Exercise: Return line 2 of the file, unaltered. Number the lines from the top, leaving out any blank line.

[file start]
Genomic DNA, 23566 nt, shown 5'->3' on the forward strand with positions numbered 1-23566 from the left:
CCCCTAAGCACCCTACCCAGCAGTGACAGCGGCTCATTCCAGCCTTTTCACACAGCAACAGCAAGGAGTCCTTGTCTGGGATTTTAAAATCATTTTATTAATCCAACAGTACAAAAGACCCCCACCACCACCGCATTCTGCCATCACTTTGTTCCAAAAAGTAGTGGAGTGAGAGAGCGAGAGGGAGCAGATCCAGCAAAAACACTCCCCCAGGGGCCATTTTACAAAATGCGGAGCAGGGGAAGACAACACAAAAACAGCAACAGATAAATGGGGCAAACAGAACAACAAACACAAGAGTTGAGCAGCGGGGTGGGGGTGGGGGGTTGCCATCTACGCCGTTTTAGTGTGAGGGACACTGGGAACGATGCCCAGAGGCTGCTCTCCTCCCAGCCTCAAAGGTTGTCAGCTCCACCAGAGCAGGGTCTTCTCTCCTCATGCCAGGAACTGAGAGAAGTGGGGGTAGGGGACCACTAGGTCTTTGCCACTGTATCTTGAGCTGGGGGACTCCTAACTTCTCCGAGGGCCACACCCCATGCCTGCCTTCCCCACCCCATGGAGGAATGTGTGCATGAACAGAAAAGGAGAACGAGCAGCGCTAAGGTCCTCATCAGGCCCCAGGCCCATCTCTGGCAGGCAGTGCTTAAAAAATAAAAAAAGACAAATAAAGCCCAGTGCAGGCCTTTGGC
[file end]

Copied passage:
CCCCTAAGCACCCTACCCAGCAGTGACAGCGGCTCATTCCAGCCTTTTCACACAGCAACAGCAAGGAGTCCTTGTCTGGGATTTTAAAATCATTTTATTAATCCAACAGTACAAAAGACCCCCACCACCACCGCATTCTGCCATCACTTTGTTCCAAAAAGTAGTGGAGTGAGAGAGCGAGAGGGAGCAGATCCAGCAAAAACACTCCCCCAGGGGCCATTTTACAAAATGCGGAGCAGGGGAAGACAACACAAAAACAGCAACAGATAAATGGGGCAAACAGAACAACAAACACAAGAGTTGAGCAGCGGGGTGGGGGTGGGGGGTTGCCATCTACGCCGTTTTAGTGTGAGGGACACTGGGAACGATGCCCAGAGGCTGCTCTCCTCCCAGCCTCAAAGGTTGTCAGCTCCACCAGAGCAGGGTCTTCTCTCCTCATGCCAGGAACTGAGAGAAGTGGGGGTAGGGGACCACTAGGTCTTTGCCACTGTATCTTGAGCTGGGGGACTCCTAACTTCTCCGAGGGCCACACCCCATGCCTGCCTTCCCCACCCCATGGAGGAATGTGTGCATGAACAGAAAAGGAGAACGAGCAGCGCTAAGGTCCTCATCAGGCCCCAGGCCCATCTCTGGCAGGCAGTGCTTAAAAAATAAAAAAAGACAAATAAAGCCCAGTGCAGGCCTTTGGC